Looking into Attacks and Techniques Used Against WordPress Sites

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By David Fiser (Senior Cyber Threat Researcher)

WordPress is a well-known open-source content management system (CMS) used for creating websites and personal blogs. The CMS is estimated to be used by 35% of all websites today, which makes it an ideal target for threat actors. A weak point in the platform is all it takes to allow an attacker to break a website’s security — a risk compounded by security issues brought about by poor cybersecurity hygiene.

Attacks against CMS platforms are not news, but threat actors still find that attacking sites is an effective way to gain a foothold on organizations’ assets to use for malicious purposes. This blog post lists different kinds of attacks against WordPress, by way of payload examples we observed in the wild, and how attacks have used hacked admin access and API, Alfa-Shell deployment, and SEO poisoning to take advantage of vulnerable sites.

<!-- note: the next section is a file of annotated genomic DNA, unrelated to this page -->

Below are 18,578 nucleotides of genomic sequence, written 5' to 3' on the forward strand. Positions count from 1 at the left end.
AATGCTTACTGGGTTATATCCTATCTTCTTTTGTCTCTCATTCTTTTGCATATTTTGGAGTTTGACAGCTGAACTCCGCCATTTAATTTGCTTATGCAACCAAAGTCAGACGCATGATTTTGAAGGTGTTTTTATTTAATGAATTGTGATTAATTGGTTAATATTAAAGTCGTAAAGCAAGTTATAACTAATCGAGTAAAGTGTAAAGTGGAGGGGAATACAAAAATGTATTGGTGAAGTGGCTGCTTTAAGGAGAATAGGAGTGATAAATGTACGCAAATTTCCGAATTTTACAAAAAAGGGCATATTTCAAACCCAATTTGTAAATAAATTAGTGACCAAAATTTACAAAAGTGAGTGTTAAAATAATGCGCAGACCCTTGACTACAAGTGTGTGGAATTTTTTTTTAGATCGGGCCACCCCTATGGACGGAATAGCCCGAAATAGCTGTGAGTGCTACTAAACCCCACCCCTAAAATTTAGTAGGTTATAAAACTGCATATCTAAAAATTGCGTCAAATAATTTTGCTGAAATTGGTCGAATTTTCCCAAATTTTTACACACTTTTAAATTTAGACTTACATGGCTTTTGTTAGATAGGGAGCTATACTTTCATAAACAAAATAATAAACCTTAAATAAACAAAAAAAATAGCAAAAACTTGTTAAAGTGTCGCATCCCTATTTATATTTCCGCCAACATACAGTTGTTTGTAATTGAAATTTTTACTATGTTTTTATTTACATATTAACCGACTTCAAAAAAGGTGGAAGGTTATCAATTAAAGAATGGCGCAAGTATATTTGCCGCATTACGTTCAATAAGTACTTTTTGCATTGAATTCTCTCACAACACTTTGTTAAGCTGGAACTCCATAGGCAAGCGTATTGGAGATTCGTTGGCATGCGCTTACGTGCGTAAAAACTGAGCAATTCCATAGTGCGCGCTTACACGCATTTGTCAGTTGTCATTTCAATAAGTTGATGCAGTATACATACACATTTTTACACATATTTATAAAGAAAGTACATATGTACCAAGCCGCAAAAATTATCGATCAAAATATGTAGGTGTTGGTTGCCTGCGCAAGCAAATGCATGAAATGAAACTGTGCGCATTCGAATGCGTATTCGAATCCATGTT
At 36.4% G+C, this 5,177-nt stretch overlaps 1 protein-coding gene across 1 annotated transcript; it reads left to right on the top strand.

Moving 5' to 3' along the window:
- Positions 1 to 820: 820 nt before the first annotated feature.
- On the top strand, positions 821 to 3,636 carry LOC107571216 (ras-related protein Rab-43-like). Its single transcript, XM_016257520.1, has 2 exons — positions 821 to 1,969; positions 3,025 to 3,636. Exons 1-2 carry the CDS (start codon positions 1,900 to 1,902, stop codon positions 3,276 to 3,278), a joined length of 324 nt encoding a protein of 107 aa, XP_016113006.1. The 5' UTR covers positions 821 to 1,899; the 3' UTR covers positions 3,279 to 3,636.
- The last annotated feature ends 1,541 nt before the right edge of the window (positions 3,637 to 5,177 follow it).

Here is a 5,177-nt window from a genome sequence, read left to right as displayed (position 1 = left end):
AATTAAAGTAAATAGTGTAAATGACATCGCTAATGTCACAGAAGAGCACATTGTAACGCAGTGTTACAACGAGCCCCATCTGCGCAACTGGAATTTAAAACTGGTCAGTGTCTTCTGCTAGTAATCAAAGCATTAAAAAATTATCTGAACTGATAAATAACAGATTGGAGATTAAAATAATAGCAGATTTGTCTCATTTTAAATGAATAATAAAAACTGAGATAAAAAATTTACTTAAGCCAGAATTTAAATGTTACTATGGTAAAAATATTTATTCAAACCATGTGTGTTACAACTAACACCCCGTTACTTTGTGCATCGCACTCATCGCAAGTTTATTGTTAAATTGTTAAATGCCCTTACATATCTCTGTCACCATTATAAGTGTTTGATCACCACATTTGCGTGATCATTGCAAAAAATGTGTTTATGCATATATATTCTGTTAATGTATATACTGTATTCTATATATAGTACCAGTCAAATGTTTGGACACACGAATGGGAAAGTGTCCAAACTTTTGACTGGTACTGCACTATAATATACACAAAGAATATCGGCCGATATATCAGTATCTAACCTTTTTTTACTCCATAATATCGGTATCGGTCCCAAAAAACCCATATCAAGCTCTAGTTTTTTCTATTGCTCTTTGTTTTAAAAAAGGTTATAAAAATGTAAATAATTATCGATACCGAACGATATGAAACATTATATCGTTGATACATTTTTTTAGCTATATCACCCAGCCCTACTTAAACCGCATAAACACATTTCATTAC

Attacking WordPress sites via hacked admin access

This method involves gaining administrator access to a WordPress-powered website. An attacker could exploit a vulnerability or simply log in via leaked or weak credentials, which can be done by sending a POST request to /wp-login.php on a targeted website.

Figure 1. A sample of an attempt to log in with weak credentials

Figure 1. A sample of an attempt to log in with weak credentials

Figure 2. Passwords tested by attackers

Figure 2. Passwords tested by attackers

After successfully logging in, an attacker with administrator access is presented with multiple options. We observed these actions:

  • Installation of a custom theme with a backdoor included
  • Installation of a plugin to upload files